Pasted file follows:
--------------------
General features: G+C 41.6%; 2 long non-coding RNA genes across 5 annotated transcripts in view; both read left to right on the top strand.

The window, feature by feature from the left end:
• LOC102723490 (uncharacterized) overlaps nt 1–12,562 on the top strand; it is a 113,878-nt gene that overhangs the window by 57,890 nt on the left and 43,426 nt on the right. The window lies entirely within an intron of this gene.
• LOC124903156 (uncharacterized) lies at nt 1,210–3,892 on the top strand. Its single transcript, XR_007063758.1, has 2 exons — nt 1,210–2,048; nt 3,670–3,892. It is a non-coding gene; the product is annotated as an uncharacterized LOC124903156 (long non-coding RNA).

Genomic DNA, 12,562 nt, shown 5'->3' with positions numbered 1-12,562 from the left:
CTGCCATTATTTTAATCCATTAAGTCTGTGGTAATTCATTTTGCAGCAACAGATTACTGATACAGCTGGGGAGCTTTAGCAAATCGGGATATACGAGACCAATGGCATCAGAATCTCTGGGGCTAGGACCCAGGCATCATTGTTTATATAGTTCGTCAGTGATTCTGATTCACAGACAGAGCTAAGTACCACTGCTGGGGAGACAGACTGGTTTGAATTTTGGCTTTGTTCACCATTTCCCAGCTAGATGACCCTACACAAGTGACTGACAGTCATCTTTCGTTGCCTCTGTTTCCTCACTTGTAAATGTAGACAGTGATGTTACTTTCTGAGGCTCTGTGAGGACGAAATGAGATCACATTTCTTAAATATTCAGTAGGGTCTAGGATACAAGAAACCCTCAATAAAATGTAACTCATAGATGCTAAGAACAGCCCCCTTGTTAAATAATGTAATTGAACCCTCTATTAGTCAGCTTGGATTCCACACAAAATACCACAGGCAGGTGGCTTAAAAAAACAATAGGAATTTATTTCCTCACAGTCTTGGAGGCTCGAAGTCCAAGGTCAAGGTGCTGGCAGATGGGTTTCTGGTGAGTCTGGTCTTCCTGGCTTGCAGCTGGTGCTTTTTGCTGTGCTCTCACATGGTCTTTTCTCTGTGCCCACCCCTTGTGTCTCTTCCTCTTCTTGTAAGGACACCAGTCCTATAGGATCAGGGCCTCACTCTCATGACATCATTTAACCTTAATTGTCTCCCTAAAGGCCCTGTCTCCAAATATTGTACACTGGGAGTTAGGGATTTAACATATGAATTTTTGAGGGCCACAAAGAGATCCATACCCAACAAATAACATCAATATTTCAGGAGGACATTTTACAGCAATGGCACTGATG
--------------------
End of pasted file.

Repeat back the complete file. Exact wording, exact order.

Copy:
General features: G+C 41.6%; 2 long non-coding RNA genes across 5 annotated transcripts in view; both read left to right on the top strand.

The window, feature by feature from the left end:
• LOC102723490 (uncharacterized) overlaps nt 1–12,562 on the top strand; it is a 113,878-nt gene that overhangs the window by 57,890 nt on the left and 43,426 nt on the right. The window lies entirely within an intron of this gene.
• LOC124903156 (uncharacterized) lies at nt 1,210–3,892 on the top strand. Its single transcript, XR_007063758.1, has 2 exons — nt 1,210–2,048; nt 3,670–3,892. It is a non-coding gene; the product is annotated as an uncharacterized LOC124903156 (long non-coding RNA).

Genomic DNA, 12,562 nt, shown 5'->3' with positions numbered 1-12,562 from the left:
CTGCCATTATTTTAATCCATTAAGTCTGTGGTAATTCATTTTGCAGCAACAGATTACTGATACAGCTGGGGAGCTTTAGCAAATCGGGATATACGAGACCAATGGCATCAGAATCTCTGGGGCTAGGACCCAGGCATCATTGTTTATATAGTTCGTCAGTGATTCTGATTCACAGACAGAGCTAAGTACCACTGCTGGGGAGACAGACTGGTTTGAATTTTGGCTTTGTTCACCATTTCCCAGCTAGATGACCCTACACAAGTGACTGACAGTCATCTTTCGTTGCCTCTGTTTCCTCACTTGTAAATGTAGACAGTGATGTTACTTTCTGAGGCTCTGTGAGGACGAAATGAGATCACATTTCTTAAATATTCAGTAGGGTCTAGGATACAAGAAACCCTCAATAAAATGTAACTCATAGATGCTAAGAACAGCCCCCTTGTTAAATAATGTAATTGAACCCTCTATTAGTCAGCTTGGATTCCACACAAAATACCACAGGCAGGTGGCTTAAAAAAACAATAGGAATTTATTTCCTCACAGTCTTGGAGGCTCGAAGTCCAAGGTCAAGGTGCTGGCAGATGGGTTTCTGGTGAGTCTGGTCTTCCTGGCTTGCAGCTGGTGCTTTTTGCTGTGCTCTCACATGGTCTTTTCTCTGTGCCCACCCCTTGTGTCTCTTCCTCTTCTTGTAAGGACACCAGTCCTATAGGATCAGGGCCTCACTCTCATGACATCATTTAACCTTAATTGTCTCCCTAAAGGCCCTGTCTCCAAATATTGTACACTGGGAGTTAGGGATTTAACATATGAATTTTTGAGGGCCACAAAGAGATCCATACCCAACAAATAACATCAATATTTCAGGAGGACATTTTACAGCAATGGCACTGATG